Houston was only relatively recently wrenched from the Texas swamps (founded 1836). The city is now mainly a man-made environment where nature clings on where it can. There are some areas that are in a relatively natural state. George Bush Park is one of these, because it lies behind Barker Dam, which protects much of residential and downtown Houston from flooding after heavy rainfall events. So the park is regularly flooded in varying degrees.
We recently managed a lovely spring walk through a seemingly remote part of the park, actually just a few minutes from Interstate I10. The featured image shows one of the patches of swamp vegetation, which were probably typical of the area before Houston came along.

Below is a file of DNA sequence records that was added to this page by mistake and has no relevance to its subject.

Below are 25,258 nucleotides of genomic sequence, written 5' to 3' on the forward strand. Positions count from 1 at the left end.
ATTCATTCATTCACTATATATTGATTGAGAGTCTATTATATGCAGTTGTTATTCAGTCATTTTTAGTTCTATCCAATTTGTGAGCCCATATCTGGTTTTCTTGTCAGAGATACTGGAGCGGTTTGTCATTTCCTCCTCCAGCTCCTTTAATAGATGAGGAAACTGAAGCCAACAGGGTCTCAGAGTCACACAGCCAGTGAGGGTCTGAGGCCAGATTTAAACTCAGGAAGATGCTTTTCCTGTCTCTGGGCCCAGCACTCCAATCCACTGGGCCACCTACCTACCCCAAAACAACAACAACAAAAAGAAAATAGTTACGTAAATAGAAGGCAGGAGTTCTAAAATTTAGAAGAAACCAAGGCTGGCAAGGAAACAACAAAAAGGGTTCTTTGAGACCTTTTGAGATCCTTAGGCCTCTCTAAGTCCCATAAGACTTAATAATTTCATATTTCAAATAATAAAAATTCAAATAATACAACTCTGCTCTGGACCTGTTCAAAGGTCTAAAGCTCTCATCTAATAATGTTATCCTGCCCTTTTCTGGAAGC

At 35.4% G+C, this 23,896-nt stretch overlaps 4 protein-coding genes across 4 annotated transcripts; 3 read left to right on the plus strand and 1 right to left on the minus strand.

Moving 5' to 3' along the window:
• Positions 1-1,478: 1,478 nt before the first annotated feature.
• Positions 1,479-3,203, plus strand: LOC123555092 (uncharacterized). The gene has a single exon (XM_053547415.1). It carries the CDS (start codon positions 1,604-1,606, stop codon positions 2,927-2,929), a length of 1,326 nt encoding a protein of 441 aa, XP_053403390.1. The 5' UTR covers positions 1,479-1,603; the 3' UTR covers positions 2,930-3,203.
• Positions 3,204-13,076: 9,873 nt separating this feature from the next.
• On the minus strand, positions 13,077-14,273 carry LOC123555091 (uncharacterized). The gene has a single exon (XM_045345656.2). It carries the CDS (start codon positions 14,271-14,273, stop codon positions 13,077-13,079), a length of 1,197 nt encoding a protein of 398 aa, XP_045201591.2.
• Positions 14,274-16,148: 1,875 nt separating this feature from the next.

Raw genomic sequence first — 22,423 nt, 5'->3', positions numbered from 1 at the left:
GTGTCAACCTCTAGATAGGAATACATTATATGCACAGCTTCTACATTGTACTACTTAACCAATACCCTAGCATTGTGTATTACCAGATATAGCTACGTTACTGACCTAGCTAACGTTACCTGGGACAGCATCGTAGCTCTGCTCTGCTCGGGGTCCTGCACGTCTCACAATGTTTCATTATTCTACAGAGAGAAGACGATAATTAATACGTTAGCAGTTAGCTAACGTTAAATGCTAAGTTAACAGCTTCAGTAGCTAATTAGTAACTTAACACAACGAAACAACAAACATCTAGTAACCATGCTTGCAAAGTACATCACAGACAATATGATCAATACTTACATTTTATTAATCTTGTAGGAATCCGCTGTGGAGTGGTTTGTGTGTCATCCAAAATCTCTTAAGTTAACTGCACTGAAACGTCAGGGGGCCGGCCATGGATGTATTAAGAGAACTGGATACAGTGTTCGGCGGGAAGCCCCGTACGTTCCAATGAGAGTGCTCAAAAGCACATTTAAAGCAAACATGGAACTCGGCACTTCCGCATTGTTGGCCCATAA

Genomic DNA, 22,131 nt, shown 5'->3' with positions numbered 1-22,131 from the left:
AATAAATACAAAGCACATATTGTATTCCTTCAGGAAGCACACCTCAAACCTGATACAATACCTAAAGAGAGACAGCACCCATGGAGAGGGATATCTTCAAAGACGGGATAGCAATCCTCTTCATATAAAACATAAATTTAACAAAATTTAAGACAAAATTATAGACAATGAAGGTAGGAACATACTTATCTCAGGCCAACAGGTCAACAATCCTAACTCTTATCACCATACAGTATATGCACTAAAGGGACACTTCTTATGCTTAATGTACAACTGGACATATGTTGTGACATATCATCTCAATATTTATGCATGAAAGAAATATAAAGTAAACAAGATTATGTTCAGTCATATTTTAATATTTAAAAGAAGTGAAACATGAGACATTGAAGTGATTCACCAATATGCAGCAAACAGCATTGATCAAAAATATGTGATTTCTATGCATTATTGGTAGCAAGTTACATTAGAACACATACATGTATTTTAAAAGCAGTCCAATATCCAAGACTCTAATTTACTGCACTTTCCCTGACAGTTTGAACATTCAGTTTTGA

Much of the land is scrub interspersed with lakes. This new grass was growing just at the edge of a lake as the water receded. The grass was only a few inches high; getting the camera down to near ground level was essential here.
Highlight of the walk was the number of wildflowers in evidence. The spring sunshine had really brought them out. Bees and other insects were in evidence, not so persecuted here as in other parts of Houston. Here’s a selection.
Animal tracks in the mud showed signs of grazers and predators of varying sizes, but they keep well away from people, with good reason.
The park is named after President George HW Bush, who we saw was very popular in Houston in his later years.
The park is not virgin land; it was a ranch before being taken over for use as a reservoir.
Barker Dam leapt to worldwide attention during the dramatic events of Hurricane Harvey 2½ years ago, when the dam was tested to its limits.